The Meaning of Religion and Ritual in Young and Late Neolithic Causewayed Enclosures of South Scandinavia and Central Europe
Neolithic societies created monumental structures all across the European continent and beyond. Besides several kinds of megalithic constructions, which partially survive until today and are therefore most commonly known, enclosed space is a highly significant characteristic. In different regions and periods, areas have been separated through ditch-systems and/or wooden elements. The resulting structures are heterogeneous in terms of design and find assemblages. As a consequence, their meaning has been intensively discussed since the first discoveries in the early 20th century. Current interpretations of the usage of enclosures consider a high variety of human activities, the phenomenon obviously cannot be generally explained and the spatial and temporal diversity is widely accepted.
Those structures with multiple segmented ditches – causewayed enclosures – are especially on the British Isles and in Scandinavia predominantly regarded as locations for ritual activities: Their topographical situation does not regularly serve economic or fortification purposes. Ditches are in part heavily segmented and to be seen more as symbolic borders and/or as locations for deposition practice rather than defensive barriers. A lack of settlement architecture, highly restrictive entrances to huge areas, and intentional filling and recutting of ditches have been repeatedly observed.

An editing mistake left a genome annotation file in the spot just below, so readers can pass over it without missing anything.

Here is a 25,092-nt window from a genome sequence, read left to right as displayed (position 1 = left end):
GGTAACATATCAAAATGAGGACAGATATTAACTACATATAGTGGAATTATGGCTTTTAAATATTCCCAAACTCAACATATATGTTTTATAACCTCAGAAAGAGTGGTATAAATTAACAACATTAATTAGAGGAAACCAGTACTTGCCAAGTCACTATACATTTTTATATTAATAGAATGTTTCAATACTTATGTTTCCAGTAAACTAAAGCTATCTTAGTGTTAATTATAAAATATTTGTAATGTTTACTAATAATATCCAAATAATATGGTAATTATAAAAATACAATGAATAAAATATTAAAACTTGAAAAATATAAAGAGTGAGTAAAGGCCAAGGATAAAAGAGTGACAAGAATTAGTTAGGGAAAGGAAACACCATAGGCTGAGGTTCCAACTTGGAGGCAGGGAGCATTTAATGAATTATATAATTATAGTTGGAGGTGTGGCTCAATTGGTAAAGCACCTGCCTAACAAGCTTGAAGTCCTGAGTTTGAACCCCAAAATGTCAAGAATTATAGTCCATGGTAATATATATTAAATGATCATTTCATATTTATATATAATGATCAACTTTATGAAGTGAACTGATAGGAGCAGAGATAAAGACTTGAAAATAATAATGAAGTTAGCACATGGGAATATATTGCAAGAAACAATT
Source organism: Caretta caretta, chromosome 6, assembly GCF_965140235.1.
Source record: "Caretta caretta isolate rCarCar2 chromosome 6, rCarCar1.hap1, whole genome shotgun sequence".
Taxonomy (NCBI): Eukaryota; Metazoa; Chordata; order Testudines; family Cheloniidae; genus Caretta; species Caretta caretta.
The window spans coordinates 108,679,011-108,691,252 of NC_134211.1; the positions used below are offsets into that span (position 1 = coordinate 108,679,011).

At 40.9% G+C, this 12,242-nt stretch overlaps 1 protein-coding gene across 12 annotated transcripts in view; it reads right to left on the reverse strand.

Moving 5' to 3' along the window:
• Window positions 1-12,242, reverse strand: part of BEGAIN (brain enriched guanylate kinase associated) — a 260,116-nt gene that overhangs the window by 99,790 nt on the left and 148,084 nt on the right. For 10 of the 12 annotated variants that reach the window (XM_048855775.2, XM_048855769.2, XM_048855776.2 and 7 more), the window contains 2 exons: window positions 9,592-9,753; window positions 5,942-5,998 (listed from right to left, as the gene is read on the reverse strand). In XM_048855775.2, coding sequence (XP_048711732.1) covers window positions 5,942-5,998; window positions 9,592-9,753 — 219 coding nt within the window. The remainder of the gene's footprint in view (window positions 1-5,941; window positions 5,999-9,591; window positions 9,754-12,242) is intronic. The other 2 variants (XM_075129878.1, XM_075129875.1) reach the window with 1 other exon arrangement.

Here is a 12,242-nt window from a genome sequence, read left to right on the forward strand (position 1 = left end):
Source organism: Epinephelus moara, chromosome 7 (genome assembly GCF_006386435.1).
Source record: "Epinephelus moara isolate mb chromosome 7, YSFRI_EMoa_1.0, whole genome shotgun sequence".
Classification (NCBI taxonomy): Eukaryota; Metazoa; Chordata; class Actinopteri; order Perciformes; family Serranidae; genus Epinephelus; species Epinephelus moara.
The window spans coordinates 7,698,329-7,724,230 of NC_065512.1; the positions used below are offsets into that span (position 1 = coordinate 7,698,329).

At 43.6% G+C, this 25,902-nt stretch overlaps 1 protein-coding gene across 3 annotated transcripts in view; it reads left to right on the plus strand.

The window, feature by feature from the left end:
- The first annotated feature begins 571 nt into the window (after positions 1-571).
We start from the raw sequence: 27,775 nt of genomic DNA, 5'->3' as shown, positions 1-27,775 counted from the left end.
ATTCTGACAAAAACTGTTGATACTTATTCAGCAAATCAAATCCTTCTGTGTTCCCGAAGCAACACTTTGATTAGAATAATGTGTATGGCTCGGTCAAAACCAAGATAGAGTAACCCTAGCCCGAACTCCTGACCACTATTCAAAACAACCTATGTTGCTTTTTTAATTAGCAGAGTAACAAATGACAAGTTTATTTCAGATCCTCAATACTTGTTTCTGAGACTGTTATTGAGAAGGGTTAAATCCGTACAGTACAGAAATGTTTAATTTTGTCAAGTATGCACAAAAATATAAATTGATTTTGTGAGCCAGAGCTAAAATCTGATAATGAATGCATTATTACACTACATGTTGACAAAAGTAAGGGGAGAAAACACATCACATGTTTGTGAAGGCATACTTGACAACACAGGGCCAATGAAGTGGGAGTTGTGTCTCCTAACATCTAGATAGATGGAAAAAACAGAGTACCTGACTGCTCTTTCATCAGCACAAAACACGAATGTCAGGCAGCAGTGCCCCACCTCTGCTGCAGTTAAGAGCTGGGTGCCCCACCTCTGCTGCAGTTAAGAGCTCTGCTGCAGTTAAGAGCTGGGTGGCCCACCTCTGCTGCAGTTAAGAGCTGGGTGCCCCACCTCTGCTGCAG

Artefacts were in many cases not just disposed, but intentionally deposited or destroyed. Respective finds of pots, stone tools, and carcasses led to assumptions of sacrifice, ritual feasting, and others. Human remains of remarkable appearance in terms of deposition, selection, preservation, and treatment caused interpretations of enclosures in the context of multi-staged burial rites in connection with contemporary megalithic graves.
Causewayed enclosures are suitable to investigate various aspects of Neolithic ritual and religion: Hypothetically diverse (temporal and spatial) belief systems and ritual actions, the relationship between power and religion in consideration of monumental structures as well as the connection between spiritual and everyday life. The potential of the investigation to create a differentiated picture is apparent considering the contrast to Continental European research that often emphasizes a profane use for similar structures. Equally promising is the comparison of areas with and without associated megalithic burials. Given the broad spatial and temporal context of the project work area and the variety of archaeological cultures, I expect to discover continuity and change in different sacred and profane aspects of Neolithic life connected to causewayed enclosures. They can be analysed and interpreted on the basis of the hypothetically diverse appearance and relation of archaeologically accessible activities.
Remains of occurred activities will be compared within a macro-analysis in order to analyse and interpret characteristics of societies with hypothetically diverse belief systems and/or ritual practices. In addition, more light will be shed on aspects of the causewayed enclosures.